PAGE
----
Spice Thames Valley & Solent News Feed


Foraging The Forest

Mar 15, 2017

The earliest human beings on this planet fed themselves in only 2 ways – by hunting animals and by foraging for plants. All of the food they ate was gathered with their own hands, including berries from bushed, wild greens from fields and mushrooms from decaying trees. Through practice, trail, error and knowledge passed down from their parents, they were able to recognise which plants were edible, which were poisonous and what could be found at different times of year, and where.  In the modern world, our food system is very different, and we have lost touch with our natural, foraging roots. But it doesn’t have to be that way. For the more naturally inclined Spicers out there, we’ve put on some fantastic opportunities to learn how to forage in the forests like our ancient ancestors would.

 

The Benefits Of Foraging

 

Foraging for your own food is an incredibly rewarding experience. In fact, it offers more than just a fun pastime – it offers a whole range of benefits for your lifestyle, your body and your taste buds.

 

Free Food: Foraged food costs you absolutely nothing except time, so it’s great for your wallet. Of course, your time is worth something, so you probably wouldn’t want to forage for cheap food like potatoes. But many foods found out in the wold cost a fair amount of money to buy from supermarkets, so it can be worth it for more speciality ingredients.

 

New Flavours: Many wild foods are difficult to find in supermarkets – such as the fresh wild mushrooms prized by gourmet chefs. And there are some foods you may find that simply aren’t available in shops – like pawpaws, a mango-like frit with a custard-like flavour that’s too delicate to ship. Foraging is a great way to find and experience new flavours you would never taste otherwise.

 

Great Nutrition: Some of the foods found in the wild are more nutritious than those you buy at the shops. Free of pesticides and artificial contaminants and preserves, you get all the of the goodness and nutrition they can offer. Plus some wild foods – like dandelion greens and wild crab apples can contain seven or eight times more phytonutrients than their supermarket partners.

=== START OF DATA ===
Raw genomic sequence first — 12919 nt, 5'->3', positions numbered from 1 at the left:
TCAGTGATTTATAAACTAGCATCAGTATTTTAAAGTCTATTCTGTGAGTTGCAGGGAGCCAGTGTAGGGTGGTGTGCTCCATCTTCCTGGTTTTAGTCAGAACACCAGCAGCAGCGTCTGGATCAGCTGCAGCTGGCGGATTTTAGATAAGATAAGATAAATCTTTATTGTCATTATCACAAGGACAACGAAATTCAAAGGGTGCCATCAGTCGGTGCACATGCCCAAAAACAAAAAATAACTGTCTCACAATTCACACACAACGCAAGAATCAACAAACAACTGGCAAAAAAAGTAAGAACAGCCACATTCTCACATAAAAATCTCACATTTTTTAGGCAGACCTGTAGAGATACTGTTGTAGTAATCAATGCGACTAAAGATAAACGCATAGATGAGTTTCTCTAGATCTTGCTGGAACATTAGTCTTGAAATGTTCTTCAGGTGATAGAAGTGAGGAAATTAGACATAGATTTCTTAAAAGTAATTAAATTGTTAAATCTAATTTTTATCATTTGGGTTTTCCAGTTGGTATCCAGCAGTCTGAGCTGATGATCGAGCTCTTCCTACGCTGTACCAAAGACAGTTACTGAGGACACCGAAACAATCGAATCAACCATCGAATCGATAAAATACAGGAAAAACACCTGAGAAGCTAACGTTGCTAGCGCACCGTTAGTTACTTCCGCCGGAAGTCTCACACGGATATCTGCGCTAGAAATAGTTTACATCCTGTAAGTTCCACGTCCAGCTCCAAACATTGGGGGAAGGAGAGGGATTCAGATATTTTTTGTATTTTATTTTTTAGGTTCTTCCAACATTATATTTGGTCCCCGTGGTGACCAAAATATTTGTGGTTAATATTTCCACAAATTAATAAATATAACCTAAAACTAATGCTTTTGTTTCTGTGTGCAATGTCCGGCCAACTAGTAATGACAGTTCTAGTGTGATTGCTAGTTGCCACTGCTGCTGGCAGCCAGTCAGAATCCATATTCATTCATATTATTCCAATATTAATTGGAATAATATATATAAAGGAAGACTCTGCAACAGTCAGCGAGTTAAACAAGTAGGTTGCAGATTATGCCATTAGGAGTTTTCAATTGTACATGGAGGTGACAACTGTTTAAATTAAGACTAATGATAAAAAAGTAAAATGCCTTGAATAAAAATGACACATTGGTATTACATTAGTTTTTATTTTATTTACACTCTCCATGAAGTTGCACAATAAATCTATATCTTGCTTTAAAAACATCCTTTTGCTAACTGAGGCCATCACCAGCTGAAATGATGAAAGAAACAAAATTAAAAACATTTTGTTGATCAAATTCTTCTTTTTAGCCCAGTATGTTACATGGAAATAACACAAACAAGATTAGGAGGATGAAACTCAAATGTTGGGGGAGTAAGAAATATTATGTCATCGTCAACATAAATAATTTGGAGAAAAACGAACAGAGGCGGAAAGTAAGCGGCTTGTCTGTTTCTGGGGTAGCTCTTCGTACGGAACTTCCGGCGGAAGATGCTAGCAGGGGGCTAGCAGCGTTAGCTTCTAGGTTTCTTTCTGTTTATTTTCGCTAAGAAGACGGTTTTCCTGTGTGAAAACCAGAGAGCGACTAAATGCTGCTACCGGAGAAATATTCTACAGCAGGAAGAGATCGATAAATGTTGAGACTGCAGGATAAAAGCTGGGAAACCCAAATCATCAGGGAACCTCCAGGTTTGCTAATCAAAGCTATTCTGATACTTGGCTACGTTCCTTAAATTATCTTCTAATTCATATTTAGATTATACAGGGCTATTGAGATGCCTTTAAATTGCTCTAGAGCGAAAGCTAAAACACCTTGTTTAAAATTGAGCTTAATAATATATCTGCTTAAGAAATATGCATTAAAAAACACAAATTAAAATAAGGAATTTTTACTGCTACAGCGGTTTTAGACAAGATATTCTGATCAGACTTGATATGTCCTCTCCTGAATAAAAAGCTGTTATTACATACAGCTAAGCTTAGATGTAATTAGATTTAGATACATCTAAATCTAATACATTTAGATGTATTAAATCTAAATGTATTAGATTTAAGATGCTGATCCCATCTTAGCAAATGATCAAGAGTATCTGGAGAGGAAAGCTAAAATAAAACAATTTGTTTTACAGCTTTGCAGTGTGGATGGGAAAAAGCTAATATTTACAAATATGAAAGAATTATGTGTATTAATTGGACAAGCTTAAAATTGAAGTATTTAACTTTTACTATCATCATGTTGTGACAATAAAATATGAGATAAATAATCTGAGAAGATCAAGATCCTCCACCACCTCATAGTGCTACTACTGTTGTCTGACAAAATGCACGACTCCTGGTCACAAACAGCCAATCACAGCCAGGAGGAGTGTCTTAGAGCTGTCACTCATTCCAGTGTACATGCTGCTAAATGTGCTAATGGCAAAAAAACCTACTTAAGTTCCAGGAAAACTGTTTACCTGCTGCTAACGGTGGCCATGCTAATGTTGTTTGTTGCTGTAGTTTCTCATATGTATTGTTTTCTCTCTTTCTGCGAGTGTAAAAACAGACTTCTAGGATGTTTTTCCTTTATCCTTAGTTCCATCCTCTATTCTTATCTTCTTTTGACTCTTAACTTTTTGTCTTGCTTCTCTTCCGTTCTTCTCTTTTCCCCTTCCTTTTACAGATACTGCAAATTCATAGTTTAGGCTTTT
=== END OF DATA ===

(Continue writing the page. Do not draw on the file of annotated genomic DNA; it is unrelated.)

Outdoor Exercise: Of course, hunting for your food involves a lot of moving around in the great outdoors. If you know the area well, you can plan a hike to the choicest harvesting spots, you will stretch to pick berries and bend to gather greens. It’s a full, natural workout! Not only that but it’s much more pleasant than an afternoon in the gym, and much more rewarding!

 

Sustainability: Wild foods you pick yourself are organic and locally grown. They don’t use pesticides or artificial growth chemicals, they only use rain water and don’t require fossil fuels to harvest. When you go out and pick your own food, your carbon footprint is pretty much 0.

 

 

Natural Connection: Beyond all of that, picking your own food from the fields and wood restores that fundamental connection to nature that the human race as lost over the centuries. You can experience the cycle of the seasons in a more meaningful way than which bank holiday it is, and feel like a valuable part of the natural world, not just someone who tramples on it. 

 

It Has Some Hazards Too…

 

Of course, picking foods from the forest floor has some hazards too, particularly for the inexperienced forager. You always run the risk of eating something harmful, especially as many poisonous plants closely resemble their edible counterparts. You are also dealing with unfamiliar foods, so you may not know how to eat them either. Many wild plants that are edible are tough, bitter or completely indigestible if you don’t prepare them properly, which puts many inexperienced foragers off. Inexperienced foragers also run the risk of damaging their environment by harvesting too much of the plant and killing it off completely. Experts will be able to tell you where the areas too delicate or vulnerable to be disturbed. You also need to be aware of any private properties around you, as it is often illegal to forage on someone else’s property without their permission, so you have to be careful so that you don’t end up being arrested!

 

If you’d like to try your hand at foraging for your own food, you’ve come to the right people. At Spice we are all about experiencing new and exciting things, so we have set up a foraging foray into the woods in May. We will spend the day foraging in the Surrey woods for fruits, berries, mushrooms and other edible plants with the aid of a foraging expert from Wildfood foraging. Spaces are filling fast, so book your place today to avoid disappointment!

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